Rita's Walk Donation Page
Meet Carrie, otherwise known as my mom, or Nonnie to my kids. My mom was always a vital energetic person who was tough as nails and smart as a whip. One day, she started to slow down, I noticed it over the years moving forward and it was hard to see her struggle with daily functions that we all take for granted! In 2008, I picked her up from her home In Niagara Falls to come to a birthday party for my 1 year old. She never went back. I basically kept her here as she didn't know the difference. Eventually she became agitated, wouldn't eat, wouldn't drink, and would nap all day and be awake all night. I had a baby and a toddler at the time, as well as running a business and yet I had to also be a caregiver to an adult. She lived with us for 9 months and one day she seized up physically. She looked like something out of a horror movie, sad to say. My mother was dying in front of my eyes. From then on, she became a resident of a nursing home and for a few years she was able too still walk and talk, to the point the one would never know she had anything wrong with her. That is, until she would suddenly start babbling strange things or lash out for no reason. Scary and sad to say the least. This is not my first time experiencing this as my grandmother also developed Alzheimers in the early 90's. Now my mom is bed ridden, hard to understand and thank God in decent care. NO ONE will ever take care of your loved one like you would, Imagine how the families feel knowing they have a loved one who once took care of them...now tucked away somewhere, while the rest of us are celebrating the regularities of life. It sure does kill the mood. I wish she could still be "her" so she could see her grandchildren once without confusion, and give me a proper goodby.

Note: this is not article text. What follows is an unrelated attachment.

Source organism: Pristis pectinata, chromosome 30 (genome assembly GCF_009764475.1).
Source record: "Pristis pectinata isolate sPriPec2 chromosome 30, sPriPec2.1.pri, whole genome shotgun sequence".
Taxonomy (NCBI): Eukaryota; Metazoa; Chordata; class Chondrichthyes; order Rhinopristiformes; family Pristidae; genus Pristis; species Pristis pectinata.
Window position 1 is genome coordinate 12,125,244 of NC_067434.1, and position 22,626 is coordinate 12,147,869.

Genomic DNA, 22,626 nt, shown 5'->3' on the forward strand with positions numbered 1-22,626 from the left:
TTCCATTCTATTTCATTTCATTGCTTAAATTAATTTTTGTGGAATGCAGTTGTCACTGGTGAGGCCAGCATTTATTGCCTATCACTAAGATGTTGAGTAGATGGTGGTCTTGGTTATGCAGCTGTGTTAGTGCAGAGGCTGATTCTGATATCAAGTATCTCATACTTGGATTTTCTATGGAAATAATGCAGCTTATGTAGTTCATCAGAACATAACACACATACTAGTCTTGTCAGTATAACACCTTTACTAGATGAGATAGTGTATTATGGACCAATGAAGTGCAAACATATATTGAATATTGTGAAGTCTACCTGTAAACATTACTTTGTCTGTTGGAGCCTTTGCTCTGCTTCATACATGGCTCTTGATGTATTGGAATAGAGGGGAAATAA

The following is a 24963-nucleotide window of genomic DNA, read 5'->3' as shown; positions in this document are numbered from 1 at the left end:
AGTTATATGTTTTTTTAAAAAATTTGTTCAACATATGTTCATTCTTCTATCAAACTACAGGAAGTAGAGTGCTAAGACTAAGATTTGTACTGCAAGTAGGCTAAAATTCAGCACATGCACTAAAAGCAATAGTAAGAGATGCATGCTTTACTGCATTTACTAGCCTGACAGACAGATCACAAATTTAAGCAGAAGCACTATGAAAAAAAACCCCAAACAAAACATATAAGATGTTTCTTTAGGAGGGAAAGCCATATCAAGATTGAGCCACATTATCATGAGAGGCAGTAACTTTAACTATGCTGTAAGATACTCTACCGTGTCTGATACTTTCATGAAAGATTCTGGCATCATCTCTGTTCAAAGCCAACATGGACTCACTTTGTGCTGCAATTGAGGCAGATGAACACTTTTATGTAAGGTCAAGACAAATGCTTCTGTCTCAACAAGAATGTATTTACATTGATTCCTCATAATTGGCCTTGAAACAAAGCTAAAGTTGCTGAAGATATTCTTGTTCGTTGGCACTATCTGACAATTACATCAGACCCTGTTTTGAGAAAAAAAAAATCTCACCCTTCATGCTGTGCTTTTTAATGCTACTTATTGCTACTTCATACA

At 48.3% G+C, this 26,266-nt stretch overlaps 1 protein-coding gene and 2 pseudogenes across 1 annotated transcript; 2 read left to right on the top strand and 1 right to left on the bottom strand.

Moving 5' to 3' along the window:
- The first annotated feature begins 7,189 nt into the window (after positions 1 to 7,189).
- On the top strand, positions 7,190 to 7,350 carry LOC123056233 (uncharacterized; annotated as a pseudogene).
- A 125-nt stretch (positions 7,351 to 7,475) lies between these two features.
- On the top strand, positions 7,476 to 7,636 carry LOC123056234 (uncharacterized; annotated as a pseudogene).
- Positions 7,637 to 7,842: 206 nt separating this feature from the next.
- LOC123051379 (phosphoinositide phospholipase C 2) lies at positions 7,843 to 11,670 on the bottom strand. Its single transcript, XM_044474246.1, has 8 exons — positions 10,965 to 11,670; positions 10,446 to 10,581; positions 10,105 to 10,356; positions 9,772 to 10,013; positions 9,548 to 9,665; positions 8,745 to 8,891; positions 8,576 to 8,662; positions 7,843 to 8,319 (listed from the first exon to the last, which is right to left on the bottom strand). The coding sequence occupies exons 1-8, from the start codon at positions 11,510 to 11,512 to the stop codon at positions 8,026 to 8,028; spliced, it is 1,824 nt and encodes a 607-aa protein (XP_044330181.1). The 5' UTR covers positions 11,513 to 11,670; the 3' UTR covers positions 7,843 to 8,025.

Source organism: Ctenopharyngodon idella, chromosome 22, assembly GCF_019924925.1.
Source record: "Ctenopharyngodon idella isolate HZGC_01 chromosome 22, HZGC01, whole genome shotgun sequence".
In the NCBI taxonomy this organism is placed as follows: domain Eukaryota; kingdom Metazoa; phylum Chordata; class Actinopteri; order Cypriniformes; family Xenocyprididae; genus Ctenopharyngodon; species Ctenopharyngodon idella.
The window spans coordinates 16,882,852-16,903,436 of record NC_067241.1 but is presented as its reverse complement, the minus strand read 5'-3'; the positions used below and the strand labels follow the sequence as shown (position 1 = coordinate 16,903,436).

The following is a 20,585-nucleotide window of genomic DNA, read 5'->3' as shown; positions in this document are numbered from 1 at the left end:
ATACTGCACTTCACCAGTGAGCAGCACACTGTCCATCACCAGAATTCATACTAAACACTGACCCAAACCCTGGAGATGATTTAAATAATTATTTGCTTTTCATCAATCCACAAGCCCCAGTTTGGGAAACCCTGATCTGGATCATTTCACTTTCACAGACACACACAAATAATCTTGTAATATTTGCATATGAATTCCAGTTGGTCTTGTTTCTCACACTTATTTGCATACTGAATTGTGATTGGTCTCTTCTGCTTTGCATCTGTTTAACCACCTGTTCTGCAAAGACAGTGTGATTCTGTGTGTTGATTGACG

I'm walking to help reclaim the future for millions. By participating in the Alzheimer's Association Walk to End Alzheimer's®, I'm committed to raising awareness and funds for Alzheimer’s research, care and support.
Currently, more than 5 million Americans have Alzheimer's and that number is expected to grow to as many as 16 million by 2050. Our future is at risk unless we can find a way to change the course of this disease.
I need your support to do my part! Please make a donation to help the Alzheimer's Association advance research into methods of treatment, prevention and, ultimately, a cure for Alzheimer's. For the millions already affected by the disease, the Association offers care, education, support and resources in communities nationwide.
Thank you for joining the movement! The end of Alzheimer's disease starts with you.
Thank you for helping us advance Alzheimer's support, care and research!
I have raised